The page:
Our trip has been filled with good times, some serious adventure, and lots of smiles; but some days are more challenging. Yesterday was one of those days. It started with a 300 mile drive to Hardin, Montana in 95 degree heat. When we arrived at the Campground and I took WB for his ritual new Campground stroll, I noticed the dry grass crunching under my feet. Woolly Bear then slipped his collar and made a game of tag out of me trying to catch him. Fortunately he stayed away from RVs and cars, and I was able to capture him. Today he is wearing his harness and cannot escape!
After capturing WB, I stepped into the RV to find Charlie had sliced his thigh open while making “extenders” for the sun visors out of corrugated cardboard. I washed the wound with peroxide, applied neosporin, and bandaged him up. We decided the bleeding had stopped and stitches were not needed. Our new cardboard sun visors add much to the aesthetics of the Winnebago:). But we tend to drive early as the sun is rising, and we have now turned East so the sun is directly in our eyes.
After cleaning up the cardboard and blood ( he used a sheet rock knife), I decided we would sit outside in the shade. I got our chairs and left Charlie with WB while I fetched beverages. Should be simple, right? As I exited the camper and went to close the door, I found it would not close.
This worried me, because 3 days earlier, at a gas station in Hinton, we could not exit the vehicle! Our RV has only the one door, no drivers door. We had pulled up to the gas pump and the camper door would not open. Charlie finally forced it open, and we had a mechanic look at the latch. He suggested cleaning the locking mechanism. So we had thoroughly cleaned the inner parts of the door latch just 3 days ago. It had worked fine for those 3 days, and we thought our problem was solved.
But it wasn’t. We now had a door that could not be closed. I had the owner of the KOA help Charlie take the lock apart yet again, and we thought we had it fixed. It would open and close from the outside. The man showed us how to open the lock from the inside ( components were sliding around and sagging out of alignment) and we knew we would need to replace the entire mechanism upon our return home. I was fearful that we would be unable to open the door from the inside, so Charlie went inside while WB and I stayed outside. I shut the door and asked Charlie to open it. He could not! He was stuck in the RV until I opened it from the outside.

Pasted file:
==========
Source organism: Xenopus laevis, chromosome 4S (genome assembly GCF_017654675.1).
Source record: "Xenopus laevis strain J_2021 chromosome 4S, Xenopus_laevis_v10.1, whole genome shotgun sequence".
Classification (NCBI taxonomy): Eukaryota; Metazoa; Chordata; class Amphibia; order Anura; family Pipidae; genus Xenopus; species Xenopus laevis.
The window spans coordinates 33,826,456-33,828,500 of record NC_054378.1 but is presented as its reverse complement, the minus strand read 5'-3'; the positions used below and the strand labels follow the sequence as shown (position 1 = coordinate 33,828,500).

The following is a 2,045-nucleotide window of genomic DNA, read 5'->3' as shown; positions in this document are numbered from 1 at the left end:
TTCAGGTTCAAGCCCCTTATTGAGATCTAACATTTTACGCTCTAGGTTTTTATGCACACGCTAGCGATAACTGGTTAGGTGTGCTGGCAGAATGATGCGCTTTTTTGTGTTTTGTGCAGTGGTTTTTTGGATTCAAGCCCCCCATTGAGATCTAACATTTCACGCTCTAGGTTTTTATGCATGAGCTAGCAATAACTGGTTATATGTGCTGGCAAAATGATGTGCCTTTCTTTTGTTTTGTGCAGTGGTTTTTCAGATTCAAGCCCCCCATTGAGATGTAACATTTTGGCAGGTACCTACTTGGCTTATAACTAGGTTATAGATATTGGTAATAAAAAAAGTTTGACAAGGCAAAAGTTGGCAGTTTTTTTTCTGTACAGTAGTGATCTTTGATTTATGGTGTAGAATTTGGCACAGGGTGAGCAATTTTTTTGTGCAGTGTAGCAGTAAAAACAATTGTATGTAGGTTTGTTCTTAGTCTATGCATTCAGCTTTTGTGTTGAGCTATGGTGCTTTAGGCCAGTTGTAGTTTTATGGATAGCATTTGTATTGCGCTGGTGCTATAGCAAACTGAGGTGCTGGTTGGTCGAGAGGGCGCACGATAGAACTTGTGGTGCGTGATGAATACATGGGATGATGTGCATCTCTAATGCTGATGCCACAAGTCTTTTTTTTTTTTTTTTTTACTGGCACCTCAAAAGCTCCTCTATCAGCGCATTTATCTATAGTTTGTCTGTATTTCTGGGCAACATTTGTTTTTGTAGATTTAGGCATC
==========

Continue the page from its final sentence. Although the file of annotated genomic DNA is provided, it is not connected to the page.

This was scary. Our Winnebago Vista 26e has only one door. The escape window is probably 8 feet above the ground, and I am pretty sure both Charlie and I would get hurt badly trying to crawl out the window. But worse yet, WB would not be able to escape through the window. He weighs 90 lbs and could not be dropped 8 feet to the ground without being hurt badly. So, we decided to remove the entire door latch/ lock and secure it until we could get it fixed. That would allow us to be confident we could exit or enter the RV as needed.
We got the latch system out easily, just a few screws to remove. Then the fun of how to secure the door began. We tried string, wire, stainless steel tie wraps, and bungy cords. None worked as well as we would have liked. The steel tie wraps would be strong enough to hold the door as we drove, but would need to be cut each and every time we entered or exited the rig. And we did not have an unlimited supply. The bungy cords would allow the door to wiggle too much, but we thought we would have to make do. Charlie went to the back compartment to get more bungy cords, and spotted our canoe tie downs. We didn’t bring the canoes, but did bring the trusted Thule webbed tie downs, these could be cinched tight and certainly hold the door closed as we drove down the highway. We were ecstatic! We added some duct tape to cover the rest of the opening and were good to go. I think we rival the Beverly Hillbillies with our duct tape, card Board visors, and tied door.
Today we drove 360 miles and the door stayed securely closed. It takes a minute longer to let the dog out and to get out for gasoline, but the peace of mind it brings is worth it. When we get home we will have the dealer repair the latch, but I may be resurrecting our backpacking and car camping tents!